EPA says $74.9M in water infrastructure funding headed to MS in 2022. What will Jackson get?

Jackson will have the chance to apply for a portion of $74.9 million in federal water and sewer infrastructure funds the Environmental Protection Agency is making available to Mississippi in 2022 as part of the Bipartisan Infrastructure Law.

In a letter to all 50 governors, EPA Administrator Michael S. Regan said low-income communities and communities of color should be given priority to the funds made available to each state through the law.

“From Jackson to Houston, New Orleans to St. James Parrish, environmental-justice communities are concerned that they will be shut out of accessing water infrastructure funding from the (state revolving funds),” he said. “States and the EPA can and must do better with the Bipartisan Infrastructure Law.”

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President Joe Biden's administration detailed the broader plan for drinking water infrastructure improvements in a Thursday morning news release.

The $74.9 million Mississippi is receiving in 2022 will be placed in the state’s drinking water and clean water revolving funds, and is the first wave of funding to come over the next five years. The money will be distributed primarily through grants and low-interest loans.

The Mississippi Department of Environmental Quality and Mississippi State Department of Health will oversee how the revolving fund loans and grants are disbursed in the state, but the federal government is still developing guidelines on how those funds should be distributed.

Residents wary as city officials reevaluate service lines

The EPA is splitting the money into different categories: money for general water and sewer repairs, money for replacing lead water lines and money to remove cancer-causing chemicals from drinking water and wastewater.

City leaders have said the city has no lead service lines in operation, but many of the water lines throughout the city have lead connectors that have leached into the water as it travels through the system. Two-thirds of water samples taken in the city since 2015 have contained at least a trace amount of lead, according to the Mississippi State Department of Health.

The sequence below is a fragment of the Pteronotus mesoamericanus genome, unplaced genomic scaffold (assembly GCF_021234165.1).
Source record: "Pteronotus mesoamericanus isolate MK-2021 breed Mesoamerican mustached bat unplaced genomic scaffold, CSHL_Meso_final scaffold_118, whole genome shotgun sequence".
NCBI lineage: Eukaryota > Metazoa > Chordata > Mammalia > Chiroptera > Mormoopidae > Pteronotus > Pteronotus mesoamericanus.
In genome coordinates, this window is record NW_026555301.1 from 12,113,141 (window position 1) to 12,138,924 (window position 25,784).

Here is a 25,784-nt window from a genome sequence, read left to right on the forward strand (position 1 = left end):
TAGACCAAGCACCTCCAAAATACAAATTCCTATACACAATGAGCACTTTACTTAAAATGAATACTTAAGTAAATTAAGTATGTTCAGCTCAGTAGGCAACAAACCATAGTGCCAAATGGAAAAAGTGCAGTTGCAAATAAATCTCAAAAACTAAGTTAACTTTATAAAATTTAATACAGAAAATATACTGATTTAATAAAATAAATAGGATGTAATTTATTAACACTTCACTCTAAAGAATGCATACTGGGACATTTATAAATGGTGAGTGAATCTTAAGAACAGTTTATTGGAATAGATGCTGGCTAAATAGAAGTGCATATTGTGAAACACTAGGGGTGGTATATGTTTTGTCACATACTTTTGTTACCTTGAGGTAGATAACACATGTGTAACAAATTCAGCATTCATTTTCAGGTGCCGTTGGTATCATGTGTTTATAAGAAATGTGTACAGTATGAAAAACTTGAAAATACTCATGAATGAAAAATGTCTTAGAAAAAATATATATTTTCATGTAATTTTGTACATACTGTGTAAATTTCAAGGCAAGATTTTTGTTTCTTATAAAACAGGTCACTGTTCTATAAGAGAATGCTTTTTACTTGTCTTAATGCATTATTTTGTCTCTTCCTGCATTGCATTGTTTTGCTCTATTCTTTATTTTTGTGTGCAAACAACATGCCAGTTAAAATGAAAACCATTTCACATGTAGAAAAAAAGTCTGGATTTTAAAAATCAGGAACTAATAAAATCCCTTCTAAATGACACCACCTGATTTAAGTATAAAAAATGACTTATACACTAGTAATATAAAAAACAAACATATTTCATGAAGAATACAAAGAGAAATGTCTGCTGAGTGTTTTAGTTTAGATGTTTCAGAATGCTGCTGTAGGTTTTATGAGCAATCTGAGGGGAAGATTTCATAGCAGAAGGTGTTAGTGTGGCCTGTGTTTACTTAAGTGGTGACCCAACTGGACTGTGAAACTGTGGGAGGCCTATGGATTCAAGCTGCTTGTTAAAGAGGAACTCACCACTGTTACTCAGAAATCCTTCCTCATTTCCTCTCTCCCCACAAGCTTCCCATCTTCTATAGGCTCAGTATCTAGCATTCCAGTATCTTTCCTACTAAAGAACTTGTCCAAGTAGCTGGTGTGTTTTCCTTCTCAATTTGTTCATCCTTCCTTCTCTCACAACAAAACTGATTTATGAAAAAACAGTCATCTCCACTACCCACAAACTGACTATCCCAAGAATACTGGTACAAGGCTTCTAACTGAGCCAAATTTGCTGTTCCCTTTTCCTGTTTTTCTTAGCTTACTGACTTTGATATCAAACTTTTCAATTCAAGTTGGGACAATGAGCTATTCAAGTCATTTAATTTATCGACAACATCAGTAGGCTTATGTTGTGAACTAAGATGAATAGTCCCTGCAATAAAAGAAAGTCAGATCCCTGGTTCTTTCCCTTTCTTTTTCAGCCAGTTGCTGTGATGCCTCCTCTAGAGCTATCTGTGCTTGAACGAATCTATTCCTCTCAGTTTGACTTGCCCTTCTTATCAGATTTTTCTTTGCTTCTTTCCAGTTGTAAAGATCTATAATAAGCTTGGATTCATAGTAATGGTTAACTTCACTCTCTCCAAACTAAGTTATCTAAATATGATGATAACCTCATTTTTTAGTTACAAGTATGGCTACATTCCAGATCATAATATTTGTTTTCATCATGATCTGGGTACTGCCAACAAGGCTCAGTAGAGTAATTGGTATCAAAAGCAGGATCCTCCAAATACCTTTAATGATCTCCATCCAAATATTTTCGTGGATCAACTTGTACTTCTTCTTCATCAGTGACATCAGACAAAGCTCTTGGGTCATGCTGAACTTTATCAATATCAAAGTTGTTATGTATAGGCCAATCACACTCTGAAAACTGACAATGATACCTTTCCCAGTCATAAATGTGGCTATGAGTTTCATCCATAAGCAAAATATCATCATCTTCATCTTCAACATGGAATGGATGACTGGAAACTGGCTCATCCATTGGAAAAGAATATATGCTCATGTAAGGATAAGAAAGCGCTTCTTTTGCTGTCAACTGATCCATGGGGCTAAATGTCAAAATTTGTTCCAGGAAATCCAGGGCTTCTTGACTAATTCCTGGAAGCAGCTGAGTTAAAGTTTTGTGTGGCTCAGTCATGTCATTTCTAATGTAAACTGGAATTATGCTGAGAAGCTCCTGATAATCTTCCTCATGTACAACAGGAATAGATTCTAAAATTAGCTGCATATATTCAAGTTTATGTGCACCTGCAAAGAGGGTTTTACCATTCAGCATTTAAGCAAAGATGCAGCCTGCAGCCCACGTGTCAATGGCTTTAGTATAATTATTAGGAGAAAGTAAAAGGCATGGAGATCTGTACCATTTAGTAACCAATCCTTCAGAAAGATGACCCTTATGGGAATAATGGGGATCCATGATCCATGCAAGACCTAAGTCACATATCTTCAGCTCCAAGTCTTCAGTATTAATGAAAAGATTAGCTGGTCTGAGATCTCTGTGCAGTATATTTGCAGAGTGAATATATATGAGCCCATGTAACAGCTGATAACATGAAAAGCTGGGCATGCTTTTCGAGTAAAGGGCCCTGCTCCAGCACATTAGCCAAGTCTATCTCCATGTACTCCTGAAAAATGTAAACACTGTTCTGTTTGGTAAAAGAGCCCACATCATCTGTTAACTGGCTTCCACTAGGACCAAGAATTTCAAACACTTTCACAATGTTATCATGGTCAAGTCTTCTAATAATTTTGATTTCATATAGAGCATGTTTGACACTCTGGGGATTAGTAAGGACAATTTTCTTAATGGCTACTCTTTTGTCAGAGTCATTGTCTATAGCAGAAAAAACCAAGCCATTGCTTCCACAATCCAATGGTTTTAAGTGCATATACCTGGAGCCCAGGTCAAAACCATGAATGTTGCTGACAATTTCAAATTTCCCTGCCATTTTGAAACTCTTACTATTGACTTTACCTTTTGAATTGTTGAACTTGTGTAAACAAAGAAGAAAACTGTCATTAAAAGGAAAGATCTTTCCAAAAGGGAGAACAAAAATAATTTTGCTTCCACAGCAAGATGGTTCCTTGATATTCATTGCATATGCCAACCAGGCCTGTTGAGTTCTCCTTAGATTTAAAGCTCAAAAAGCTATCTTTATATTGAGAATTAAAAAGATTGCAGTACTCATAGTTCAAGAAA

However, the city, at the request of the EPA, is conducting another evaluation of the city’s water lines to make sure there are no lead service lines. The money can be used to replace the lead pipe joints, according to the Biden administration’s plan.

One Jackson resident, Eric Knapp, said the EPA detailing how the money is to be spent is a good start for the city of Jackson, but it doesn’t change his opinion of perceived inaction by city leadership when it comes to fixing the drinking water.

Knapp, a lifelong west Jackson homeowner, previously told the Clarion Ledger he had not drank a glass of Jackson tap water in decades because he didn’t trust what was in it.

“I’m certain there are other areas and other entities that have dire issues as well,” he said. “But for us to have been in this predicament for as long as we have and for the residents not even able to drink the water, I think this is a viable opportunity to make good on promises.”

'It is much needed support'

Until the fund disbursement guidelines are developed, Jackson leaders can’t say for certain how much money the city plans to apply for and for what specific projects.

Mayor Chokwe Antar Lumumba on Monday cautioned the city’s residents not to get too optimistic about the EPA funds headed to Mississippi.

“I want to temper expectations amongst our residents that the money that we will receive out of this infrastructure package is not sufficient in order to repair all of the challenges, all of the issues we face with our aged infrastructure,” Lumumba said. “But it is much needed support.”

Jackson’s leaders have repeatedly said it will cost more than $2 billion to completely fix the city’s water and sewer systems, and that the work will take over a decade to complete once the money materializes.

To help refill the city's long depleted water revenue coffers, the Jackson City Council passed a 20% water and sewer rate increase Tuesday, the first in over a decade. Even with the increase, Lumumba said previously the water utility will operate in the red for several months, if not years.

Jackson is not alone in its needs for water and sewer system help. Hundreds of small rural and municipal water systems throughout Mississippi have significant needs and deficiencies, and the money will need to flow their way also.

As a whole, the money Congress approved specifically for infrastructure, about $50 billion, will not be enough to fix the nation’s problems, said Megan Mullin, an associate professor of environmental politics at Duke University.

“It’s nowhere near enough to meet needs,” she said. “The places where the needs are most pronounced aren’t necessarily ready to spend a bunch of money that would arrive.”

This article originally appeared on Mississippi Clarion Ledger: Jackson could soon have access to more federal money for water system